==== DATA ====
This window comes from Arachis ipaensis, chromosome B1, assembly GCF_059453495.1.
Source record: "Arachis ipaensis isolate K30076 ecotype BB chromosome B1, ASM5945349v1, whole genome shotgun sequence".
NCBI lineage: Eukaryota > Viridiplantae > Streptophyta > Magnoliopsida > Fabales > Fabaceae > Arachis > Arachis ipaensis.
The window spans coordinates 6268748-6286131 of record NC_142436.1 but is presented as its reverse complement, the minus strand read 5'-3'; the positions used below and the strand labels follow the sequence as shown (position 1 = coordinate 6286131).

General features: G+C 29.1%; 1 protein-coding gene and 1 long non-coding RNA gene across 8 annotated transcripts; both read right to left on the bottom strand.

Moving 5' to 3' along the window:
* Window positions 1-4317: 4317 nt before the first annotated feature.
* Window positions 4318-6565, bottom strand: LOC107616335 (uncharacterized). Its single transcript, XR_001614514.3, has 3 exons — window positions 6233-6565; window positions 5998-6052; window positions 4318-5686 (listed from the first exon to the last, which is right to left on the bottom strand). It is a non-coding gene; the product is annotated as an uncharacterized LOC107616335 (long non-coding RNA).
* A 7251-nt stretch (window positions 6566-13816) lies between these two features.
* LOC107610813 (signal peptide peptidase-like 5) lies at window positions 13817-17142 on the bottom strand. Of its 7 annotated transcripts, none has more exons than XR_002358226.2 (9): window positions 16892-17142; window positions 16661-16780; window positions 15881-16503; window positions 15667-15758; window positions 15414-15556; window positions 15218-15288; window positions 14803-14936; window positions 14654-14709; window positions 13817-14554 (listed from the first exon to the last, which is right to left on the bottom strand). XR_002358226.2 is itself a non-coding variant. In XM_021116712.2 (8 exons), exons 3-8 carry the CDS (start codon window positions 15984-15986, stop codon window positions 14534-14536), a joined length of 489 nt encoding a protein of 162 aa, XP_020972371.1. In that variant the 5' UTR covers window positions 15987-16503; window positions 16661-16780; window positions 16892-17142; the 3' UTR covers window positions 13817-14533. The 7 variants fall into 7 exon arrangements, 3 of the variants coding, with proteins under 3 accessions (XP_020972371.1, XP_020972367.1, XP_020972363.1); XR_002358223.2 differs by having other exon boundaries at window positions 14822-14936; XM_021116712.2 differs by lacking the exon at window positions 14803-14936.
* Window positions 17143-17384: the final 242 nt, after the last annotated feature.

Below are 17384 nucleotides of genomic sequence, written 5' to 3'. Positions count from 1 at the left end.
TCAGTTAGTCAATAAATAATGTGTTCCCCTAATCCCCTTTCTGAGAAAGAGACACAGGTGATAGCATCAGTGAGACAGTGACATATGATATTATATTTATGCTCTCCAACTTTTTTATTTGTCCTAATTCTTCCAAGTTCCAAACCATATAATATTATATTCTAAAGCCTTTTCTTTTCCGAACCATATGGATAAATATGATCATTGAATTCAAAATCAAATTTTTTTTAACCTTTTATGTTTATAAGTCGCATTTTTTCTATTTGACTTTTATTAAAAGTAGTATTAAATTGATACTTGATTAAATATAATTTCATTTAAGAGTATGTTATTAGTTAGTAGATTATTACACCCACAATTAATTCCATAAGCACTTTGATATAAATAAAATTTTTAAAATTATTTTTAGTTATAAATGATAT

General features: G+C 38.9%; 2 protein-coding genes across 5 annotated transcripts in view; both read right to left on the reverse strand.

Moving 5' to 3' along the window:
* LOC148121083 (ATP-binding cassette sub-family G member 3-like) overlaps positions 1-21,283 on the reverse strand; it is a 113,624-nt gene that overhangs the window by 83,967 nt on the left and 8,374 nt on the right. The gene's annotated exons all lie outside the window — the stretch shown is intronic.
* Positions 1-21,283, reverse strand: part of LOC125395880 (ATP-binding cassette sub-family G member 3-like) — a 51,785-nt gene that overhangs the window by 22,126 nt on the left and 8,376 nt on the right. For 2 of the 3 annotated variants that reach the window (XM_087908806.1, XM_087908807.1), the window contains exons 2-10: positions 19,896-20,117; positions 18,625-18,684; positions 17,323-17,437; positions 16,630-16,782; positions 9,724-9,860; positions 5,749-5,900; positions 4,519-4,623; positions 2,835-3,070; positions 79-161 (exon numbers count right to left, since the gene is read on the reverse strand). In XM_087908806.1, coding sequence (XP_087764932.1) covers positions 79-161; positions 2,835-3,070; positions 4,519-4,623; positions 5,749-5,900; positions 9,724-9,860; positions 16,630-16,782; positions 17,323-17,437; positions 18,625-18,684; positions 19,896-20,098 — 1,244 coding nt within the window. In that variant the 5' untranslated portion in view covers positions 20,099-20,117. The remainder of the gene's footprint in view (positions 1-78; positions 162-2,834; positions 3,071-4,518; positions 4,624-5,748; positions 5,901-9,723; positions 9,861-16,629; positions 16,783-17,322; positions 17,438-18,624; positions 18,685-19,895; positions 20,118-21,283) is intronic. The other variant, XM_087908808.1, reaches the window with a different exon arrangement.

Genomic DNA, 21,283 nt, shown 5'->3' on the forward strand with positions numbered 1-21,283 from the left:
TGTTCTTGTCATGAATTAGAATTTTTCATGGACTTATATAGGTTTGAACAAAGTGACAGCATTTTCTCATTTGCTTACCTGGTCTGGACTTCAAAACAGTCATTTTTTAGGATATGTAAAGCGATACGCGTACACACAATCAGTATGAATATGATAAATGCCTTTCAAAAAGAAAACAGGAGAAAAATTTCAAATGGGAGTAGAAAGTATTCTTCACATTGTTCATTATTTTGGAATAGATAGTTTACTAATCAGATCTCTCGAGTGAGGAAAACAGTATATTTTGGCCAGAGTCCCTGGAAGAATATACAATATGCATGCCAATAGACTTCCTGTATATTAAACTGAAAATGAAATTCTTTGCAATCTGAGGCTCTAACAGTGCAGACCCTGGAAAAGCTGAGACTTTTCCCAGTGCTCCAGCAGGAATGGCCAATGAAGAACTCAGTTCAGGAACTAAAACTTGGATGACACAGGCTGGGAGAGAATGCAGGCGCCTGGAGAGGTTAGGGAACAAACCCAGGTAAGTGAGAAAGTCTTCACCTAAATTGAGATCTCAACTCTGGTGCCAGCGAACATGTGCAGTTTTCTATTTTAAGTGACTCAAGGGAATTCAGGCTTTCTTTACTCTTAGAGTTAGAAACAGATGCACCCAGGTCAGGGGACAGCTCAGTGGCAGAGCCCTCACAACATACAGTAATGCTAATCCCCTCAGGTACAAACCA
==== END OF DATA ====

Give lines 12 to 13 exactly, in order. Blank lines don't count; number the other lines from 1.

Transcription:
Below are 17384 nucleotides of genomic sequence, written 5' to 3'. Positions count from 1 at the left end.
TCAGTTAGTCAATAAATAATGTGTTCCCCTAATCCCCTTTCTGAGAAAGAGACACAGGTGATAGCATCAGTGAGACAGTGACATATGATATTATATTTATGCTCTCCAACTTTTTTATTTGTCCTAATTCTTCCAAGTTCCAAACCATATAATATTATATTCTAAAGCCTTTTCTTTTCCGAACCATATGGATAAATATGATCATTGAATTCAAAATCAAATTTTTTTTAACCTTTTATGTTTATAAGTCGCATTTTTTCTATTTGACTTTTATTAAAAGTAGTATTAAATTGATACTTGATTAAATATAATTTCATTTAAGAGTATGTTATTAGTTAGTAGATTATTACACCCACAATTAATTCCATAAGCACTTTGATATAAATAAAATTTTTAAAATTATTTTTAGTTATAAATGATAT